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Alix Paultre

With a career that began over 30 years ago as an signals intelligence analyst, Alix Paultre has been a tireless journalist and advocate for the embedded electronics industry. From his days at Electronic Products, to running the award-winning Design Group at Advantage Business Media, to covering the European  electronics community today, Alix has been reporting on the international electronic design community with with a focus and zeal to bring the latest technology news and information to the marketplace with timeliness and accuracy.


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    Wireless charging: A wide-bandgap sweet spot?

    Wireless power transfer eliminates worries over compatible connectivity

    By Alix Paultre | June 28, 2017

    wireless chargingExcept for those closeted away in secure labs, working on top-secret projects, electronics engineers (EEs) know by now that wide-bandgap semiconductors outperform silicon devices in just about every way. But, figuring out what actual performance benefits might accrue to a specific application is still something of a mystery. A look at the challenging world of wireless charging might illustrate how next-generation solutions can deliver performance benefits unmatchable in silicon.

    Which is better? SiC or GaN?

    Proper device selection ensures optimal performance

    By Alix Paultre | June 17, 2017


    It is all well and good to point out that wide-bandgap materials like silicon carbide (SiC) and gallium nitride (GaN) are superior performers to legacy silicon, but what does that really mean to the designer? What application spaces can best benefit from the next generation of semiconductors? There is a difference between frequency-oriented applications like RF and LiDAR and energy-oriented applications like power electronics; wide-bandgap devices, properly chosen, can serve both well.

    What is the difference between GaN and SiC?

    Each material has its pluses and minuses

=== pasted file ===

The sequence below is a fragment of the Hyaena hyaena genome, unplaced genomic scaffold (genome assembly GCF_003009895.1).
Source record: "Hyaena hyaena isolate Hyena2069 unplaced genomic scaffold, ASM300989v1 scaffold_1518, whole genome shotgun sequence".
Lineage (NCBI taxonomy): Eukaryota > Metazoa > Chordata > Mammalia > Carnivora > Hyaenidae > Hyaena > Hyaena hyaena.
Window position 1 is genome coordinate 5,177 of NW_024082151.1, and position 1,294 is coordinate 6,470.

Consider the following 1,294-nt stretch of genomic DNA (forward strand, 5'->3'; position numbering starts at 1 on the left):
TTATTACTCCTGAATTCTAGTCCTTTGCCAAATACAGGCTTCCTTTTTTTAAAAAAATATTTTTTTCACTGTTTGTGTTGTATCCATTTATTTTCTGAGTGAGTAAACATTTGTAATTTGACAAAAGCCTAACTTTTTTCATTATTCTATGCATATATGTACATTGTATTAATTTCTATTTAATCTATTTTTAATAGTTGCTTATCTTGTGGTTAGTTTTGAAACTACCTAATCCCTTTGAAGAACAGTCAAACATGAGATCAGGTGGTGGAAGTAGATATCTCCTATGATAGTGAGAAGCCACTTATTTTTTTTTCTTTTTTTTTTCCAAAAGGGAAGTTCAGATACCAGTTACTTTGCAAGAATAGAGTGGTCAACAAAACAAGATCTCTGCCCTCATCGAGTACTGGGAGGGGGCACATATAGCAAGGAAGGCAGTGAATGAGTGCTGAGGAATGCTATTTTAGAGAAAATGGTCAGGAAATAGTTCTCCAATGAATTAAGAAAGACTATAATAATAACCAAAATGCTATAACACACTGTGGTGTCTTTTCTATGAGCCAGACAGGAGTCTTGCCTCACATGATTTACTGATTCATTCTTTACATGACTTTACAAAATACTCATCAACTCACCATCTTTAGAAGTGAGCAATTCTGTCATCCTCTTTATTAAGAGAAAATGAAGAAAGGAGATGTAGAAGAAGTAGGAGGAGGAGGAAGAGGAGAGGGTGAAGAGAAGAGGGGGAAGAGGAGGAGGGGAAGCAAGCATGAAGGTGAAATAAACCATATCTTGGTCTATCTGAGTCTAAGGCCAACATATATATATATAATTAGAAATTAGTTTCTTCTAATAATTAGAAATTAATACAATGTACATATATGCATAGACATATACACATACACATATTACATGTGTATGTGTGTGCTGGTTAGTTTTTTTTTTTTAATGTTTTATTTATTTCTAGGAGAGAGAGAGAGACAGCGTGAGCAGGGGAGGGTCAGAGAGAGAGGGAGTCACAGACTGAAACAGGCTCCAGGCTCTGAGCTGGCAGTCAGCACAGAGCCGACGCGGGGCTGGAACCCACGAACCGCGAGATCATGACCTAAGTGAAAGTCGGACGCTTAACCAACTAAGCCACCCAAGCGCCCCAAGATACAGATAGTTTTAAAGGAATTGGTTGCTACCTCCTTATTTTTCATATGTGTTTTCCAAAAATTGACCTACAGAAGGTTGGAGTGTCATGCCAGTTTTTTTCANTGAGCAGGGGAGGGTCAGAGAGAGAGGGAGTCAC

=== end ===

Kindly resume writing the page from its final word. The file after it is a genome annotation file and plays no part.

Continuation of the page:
By Alix Paultre | June 5, 2017

    Characteristics of SiC, GaN and Silicon

    The wide-bandgap revolution is still in its infancy, but we have finally reached the point where promise is being followed by product. Every major embedded manufacturer now has a wide-bandgap play, if only to demonstrate to the marketplace that they are players. Partnerships between the technology developers and mainstream semiconductor companies are coupling disruptive tech with trusted sources to ease migration pains.

    Why use wide-bandgap semiconductors?

    They're not one-for-one replacements for silicon

    By Alix Paultre | June 1, 2017

    Packaging is a critical issue in wide-bandgap semiconductor development.

    Buzz about the promise of wide-bandgap semiconductors abounds, but engineers are only just starting to look to them as real solutions, not mere hype. There are still birthing pains, but mainstream acceptance of the technology appears imminent.

    Still, it is relevant to ask why wide-bandgap is such a disruptive technology.

    Empowering the green revolution with wide-bandgap semiconductors

    Wide-bandgap semiconductors outperform traditional Silicon

    By Alix Paultre | May 23, 2017

    The electronic design industry is in the midst of a near-perfect storm of disruptive sea change, one sending ripples and waves large and small through our entire economy. Inter-related yet distinct, these challenges come from recent technological advances being commercialized and entering the marketplace. New topologies, methodologies, and materials have created opportunities, markets, and application spaces.